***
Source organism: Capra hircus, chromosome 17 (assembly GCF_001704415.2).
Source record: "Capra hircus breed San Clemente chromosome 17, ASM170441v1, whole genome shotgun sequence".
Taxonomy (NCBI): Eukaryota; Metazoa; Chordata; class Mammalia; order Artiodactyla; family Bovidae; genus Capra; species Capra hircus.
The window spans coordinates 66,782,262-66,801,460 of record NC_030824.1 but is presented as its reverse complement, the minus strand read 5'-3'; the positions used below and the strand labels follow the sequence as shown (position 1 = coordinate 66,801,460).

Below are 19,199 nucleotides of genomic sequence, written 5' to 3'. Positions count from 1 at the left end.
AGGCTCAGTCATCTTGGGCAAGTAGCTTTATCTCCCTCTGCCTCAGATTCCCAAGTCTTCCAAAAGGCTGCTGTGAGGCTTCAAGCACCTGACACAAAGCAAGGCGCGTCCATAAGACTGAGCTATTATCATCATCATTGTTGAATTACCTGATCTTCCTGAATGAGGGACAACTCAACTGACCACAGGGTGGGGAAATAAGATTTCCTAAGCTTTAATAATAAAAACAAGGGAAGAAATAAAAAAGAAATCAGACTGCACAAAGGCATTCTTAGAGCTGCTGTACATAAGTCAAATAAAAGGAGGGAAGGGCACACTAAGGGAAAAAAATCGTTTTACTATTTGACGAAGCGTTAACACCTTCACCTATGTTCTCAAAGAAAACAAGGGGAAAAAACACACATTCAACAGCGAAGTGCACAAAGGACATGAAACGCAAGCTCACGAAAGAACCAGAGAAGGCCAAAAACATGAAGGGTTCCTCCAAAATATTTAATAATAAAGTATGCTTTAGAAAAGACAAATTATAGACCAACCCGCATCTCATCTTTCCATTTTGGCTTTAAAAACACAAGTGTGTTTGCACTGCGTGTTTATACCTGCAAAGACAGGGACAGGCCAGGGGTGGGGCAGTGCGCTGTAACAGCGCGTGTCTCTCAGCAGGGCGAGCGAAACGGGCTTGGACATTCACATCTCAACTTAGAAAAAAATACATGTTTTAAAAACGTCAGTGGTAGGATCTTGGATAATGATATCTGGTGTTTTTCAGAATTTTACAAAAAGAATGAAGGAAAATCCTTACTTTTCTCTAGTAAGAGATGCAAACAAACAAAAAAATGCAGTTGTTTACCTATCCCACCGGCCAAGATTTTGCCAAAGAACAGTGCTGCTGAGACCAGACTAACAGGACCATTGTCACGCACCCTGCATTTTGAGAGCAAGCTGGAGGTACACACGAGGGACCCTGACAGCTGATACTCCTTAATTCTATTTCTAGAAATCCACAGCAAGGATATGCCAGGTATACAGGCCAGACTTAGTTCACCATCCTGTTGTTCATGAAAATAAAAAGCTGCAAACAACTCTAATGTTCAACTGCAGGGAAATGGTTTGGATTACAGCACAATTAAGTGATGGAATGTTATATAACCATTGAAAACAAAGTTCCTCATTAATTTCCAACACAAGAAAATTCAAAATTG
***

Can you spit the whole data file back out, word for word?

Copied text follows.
Source organism: Capra hircus, chromosome 17 (assembly GCF_001704415.2).
Source record: "Capra hircus breed San Clemente chromosome 17, ASM170441v1, whole genome shotgun sequence".
Taxonomy (NCBI): Eukaryota; Metazoa; Chordata; class Mammalia; order Artiodactyla; family Bovidae; genus Capra; species Capra hircus.
The window spans coordinates 66,782,262-66,801,460 of record NC_030824.1 but is presented as its reverse complement, the minus strand read 5'-3'; the positions used below and the strand labels follow the sequence as shown (position 1 = coordinate 66,801,460).

Below are 19,199 nucleotides of genomic sequence, written 5' to 3'. Positions count from 1 at the left end.
AGGCTCAGTCATCTTGGGCAAGTAGCTTTATCTCCCTCTGCCTCAGATTCCCAAGTCTTCCAAAAGGCTGCTGTGAGGCTTCAAGCACCTGACACAAAGCAAGGCGCGTCCATAAGACTGAGCTATTATCATCATCATTGTTGAATTACCTGATCTTCCTGAATGAGGGACAACTCAACTGACCACAGGGTGGGGAAATAAGATTTCCTAAGCTTTAATAATAAAAACAAGGGAAGAAATAAAAAAGAAATCAGACTGCACAAAGGCATTCTTAGAGCTGCTGTACATAAGTCAAATAAAAGGAGGGAAGGGCACACTAAGGGAAAAAAATCGTTTTACTATTTGACGAAGCGTTAACACCTTCACCTATGTTCTCAAAGAAAACAAGGGGAAAAAACACACATTCAACAGCGAAGTGCACAAAGGACATGAAACGCAAGCTCACGAAAGAACCAGAGAAGGCCAAAAACATGAAGGGTTCCTCCAAAATATTTAATAATAAAGTATGCTTTAGAAAAGACAAATTATAGACCAACCCGCATCTCATCTTTCCATTTTGGCTTTAAAAACACAAGTGTGTTTGCACTGCGTGTTTATACCTGCAAAGACAGGGACAGGCCAGGGGTGGGGCAGTGCGCTGTAACAGCGCGTGTCTCTCAGCAGGGCGAGCGAAACGGGCTTGGACATTCACATCTCAACTTAGAAAAAAATACATGTTTTAAAAACGTCAGTGGTAGGATCTTGGATAATGATATCTGGTGTTTTTCAGAATTTTACAAAAAGAATGAAGGAAAATCCTTACTTTTCTCTAGTAAGAGATGCAAACAAACAAAAAAATGCAGTTGTTTACCTATCCCACCGGCCAAGATTTTGCCAAAGAACAGTGCTGCTGAGACCAGACTAACAGGACCATTGTCACGCACCCTGCATTTTGAGAGCAAGCTGGAGGTACACACGAGGGACCCTGACAGCTGATACTCCTTAATTCTATTTCTAGAAATCCACAGCAAGGATATGCCAGGTATACAGGCCAGACTTAGTTCACCATCCTGTTGTTCATGAAAATAAAAAGCTGCAAACAACTCTAATGTTCAACTGCAGGGAAATGGTTTGGATTACAGCACAATTAAGTGATGGAATGTTATATAACCATTGAAAACAAAGTTCCTCATTAATTTCCAACACAAGAAAATTCAAAATTG